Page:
By Jere White
Kansas Corn Growers Association
As corn growers nationwide, and in Kansas, are lining up beside livestock producers to defend livestock on many fronts, the American Meat Institute (AMI) is lining up beside anti-agriculture activist groups to fight against corn and ethanol. AMI’s members include the major meat processors, many with plants in Kansas.
Last month, the Kansas Corn Commission (KCC), an active supporting member of the US Meat Export Federation since the 1970s, was in Europe to fund and kick off a major promotion of US beef, processed in Kansas, at over 130 Hilton Restaurants. The Kansas Corn Commission has also funded work to restore lost markets for U.S. meat in Japan and other Asian countries.
Corn producers continue to step up to the plate to defend meat against activists and to help build markets for U.S. meats. Corn producers also have stepped up to assure we have a plentiful supply of feedgrains for all our customers including livestock, meat, ethanol and exports. The proof of this is the record harvests and corn carryover numbers in the past few years. Even in 2008, when speculators drove up corn prices on made up fears of a “corn shortage”, U.S. growers harvest the second largest crop in history. It is important to point out that AMI was a part of the coalition spreading the false fears of a corn shortage in 2008 which led to the speculator-driven corn price spike. Ironically, the AMI and its packer members ultimately fell victim to their own misguided hype.
This week , the American Meat Institute along with its close friends from the environmental activist community, oil industry and grocery manufacturers have launched a major high-dollar initiative to kill the ethanol industry.
Farmers worked to build an ethanol industry because they could not continue to sell corn for below $2 per bushel. The ethanol plants built in Kansas brought jobs and revitalized several rural Kansas communities. Many of these plants have also provided opportunities for agricultural producers to invest in and profit from ethanol production in their communities. These ethanol plants count not only crop producers as investors but also livestock producers. In addition, the ethanol plants are providing a reasonably priced, high nutrient livestock feed to local producers in the form of distillers grains.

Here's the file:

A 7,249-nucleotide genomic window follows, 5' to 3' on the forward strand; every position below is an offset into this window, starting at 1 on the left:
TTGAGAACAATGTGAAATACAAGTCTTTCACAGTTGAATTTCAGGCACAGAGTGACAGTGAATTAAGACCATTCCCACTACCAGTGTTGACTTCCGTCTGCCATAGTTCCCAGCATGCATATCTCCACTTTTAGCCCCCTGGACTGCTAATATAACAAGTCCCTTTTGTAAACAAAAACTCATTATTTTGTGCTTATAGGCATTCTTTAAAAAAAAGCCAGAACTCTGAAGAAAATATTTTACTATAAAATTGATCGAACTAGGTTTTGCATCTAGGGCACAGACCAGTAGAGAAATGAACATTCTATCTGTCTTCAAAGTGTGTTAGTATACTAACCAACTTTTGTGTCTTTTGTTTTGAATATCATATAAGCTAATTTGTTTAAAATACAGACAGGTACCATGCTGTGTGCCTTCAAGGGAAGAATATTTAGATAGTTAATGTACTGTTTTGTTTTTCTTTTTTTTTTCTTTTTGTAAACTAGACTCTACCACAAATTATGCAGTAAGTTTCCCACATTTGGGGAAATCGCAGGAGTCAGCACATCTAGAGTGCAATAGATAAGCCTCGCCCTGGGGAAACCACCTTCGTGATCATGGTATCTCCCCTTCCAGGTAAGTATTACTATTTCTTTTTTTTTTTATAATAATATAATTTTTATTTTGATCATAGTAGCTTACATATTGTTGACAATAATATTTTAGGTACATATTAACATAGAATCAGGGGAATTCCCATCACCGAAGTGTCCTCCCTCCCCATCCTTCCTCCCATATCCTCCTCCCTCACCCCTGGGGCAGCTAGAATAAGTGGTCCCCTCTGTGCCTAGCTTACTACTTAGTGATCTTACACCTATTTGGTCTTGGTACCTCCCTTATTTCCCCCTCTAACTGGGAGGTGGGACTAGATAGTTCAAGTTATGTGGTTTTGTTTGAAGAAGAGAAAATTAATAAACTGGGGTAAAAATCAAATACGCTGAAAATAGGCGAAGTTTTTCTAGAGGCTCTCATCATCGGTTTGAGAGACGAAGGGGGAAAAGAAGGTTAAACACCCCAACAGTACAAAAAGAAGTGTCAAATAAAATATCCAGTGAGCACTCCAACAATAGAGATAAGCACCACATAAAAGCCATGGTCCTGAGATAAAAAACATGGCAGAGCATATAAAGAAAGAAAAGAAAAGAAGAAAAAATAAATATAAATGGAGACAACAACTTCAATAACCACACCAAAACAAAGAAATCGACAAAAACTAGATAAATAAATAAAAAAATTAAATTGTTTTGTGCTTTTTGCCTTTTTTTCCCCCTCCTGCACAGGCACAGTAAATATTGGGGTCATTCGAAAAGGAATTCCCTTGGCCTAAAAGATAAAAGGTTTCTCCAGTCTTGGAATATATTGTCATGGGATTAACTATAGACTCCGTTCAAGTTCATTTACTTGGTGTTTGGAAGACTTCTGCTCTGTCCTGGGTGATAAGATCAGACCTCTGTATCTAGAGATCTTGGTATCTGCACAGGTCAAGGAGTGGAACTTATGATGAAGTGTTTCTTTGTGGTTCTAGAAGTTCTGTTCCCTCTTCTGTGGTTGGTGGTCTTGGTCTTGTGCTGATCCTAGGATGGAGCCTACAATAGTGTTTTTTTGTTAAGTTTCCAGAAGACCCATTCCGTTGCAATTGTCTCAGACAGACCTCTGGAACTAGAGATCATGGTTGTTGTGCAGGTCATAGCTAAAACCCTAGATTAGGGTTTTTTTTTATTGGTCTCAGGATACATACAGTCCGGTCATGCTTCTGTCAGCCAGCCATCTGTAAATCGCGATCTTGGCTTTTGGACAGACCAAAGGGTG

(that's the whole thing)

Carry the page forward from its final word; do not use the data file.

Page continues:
An economic analysis on the impact of the ethanol industry was released this week. It showed a telling statistic reflecting direct and indirect job loss that would occur if the ethanol industry was lost. In Kansas, the job loss estimate was 4,422 workers. Beyond that, simply look at the direct jobs created by ethanol plants. A typical plant has a workforce of 30 to 40 people. In Washington DC, that’s not much, but in a rural Kansas community, 30 to 40 good paying jobs is critical.
It is indeed ironic that AMI is attacking corn farmers who have historically and repeatedly promoted the meat industry. At the same time, AMI, is in a coalition with groups like NRDC and EWG who have historically and repeatedly advocated against the meat industry.
If you question this, try this simple activity: do a Google search on nrdc meat. Top search responses are:
NRDC: . . . Down with Meat
NRDC: Another Reason to Eat Less Meat
NRDC: . . . Meat Free Mondays
NRDC and Garrison Institute Recommend Consuming Less Meat and Dairy
Meanwhile, corn growers will continue to defend their work to provide feedgrains for livestock and ethanol production. Consider these facts:
–Our domestic ethanol industry supported nearly 400,000 jobs in all sectors of the economy during 2009.
–Corn prices are half what they were at their peak in 2008, even with ethanol production on the rise. Ethanol demand has little to do with food prices.
–Compared to gasoline, ethanol provides significant environmental benefits, especially when it comes to reducing greenhouse gas emissions. The U.S. EPA recognizes that corn ethanol provides a GHG reduction of up to 52 percent compared to gasoline.
–The ethanol industry more than pays its way. Taking into account how much tax revenue the industry generated and the value of key tax credits, the ethanol industry generated a surplus of $3.4 billion for the federal treasury in 2009.
–In Kansas, corn and grain sorghum are used to make ethanol. The 2009 corn/sorghum crop was 844.7 million bushels. The Kansas ethanol plants used about 147 million bushels. When you consider a third of the grain returns to the feeding stream as distillers grains, over 88 percent of the Kansas feedgrain remains available for livestock and other uses.
One of AMI's partners in the fight against corn and ethanol is NRDC, certainly no fan of meat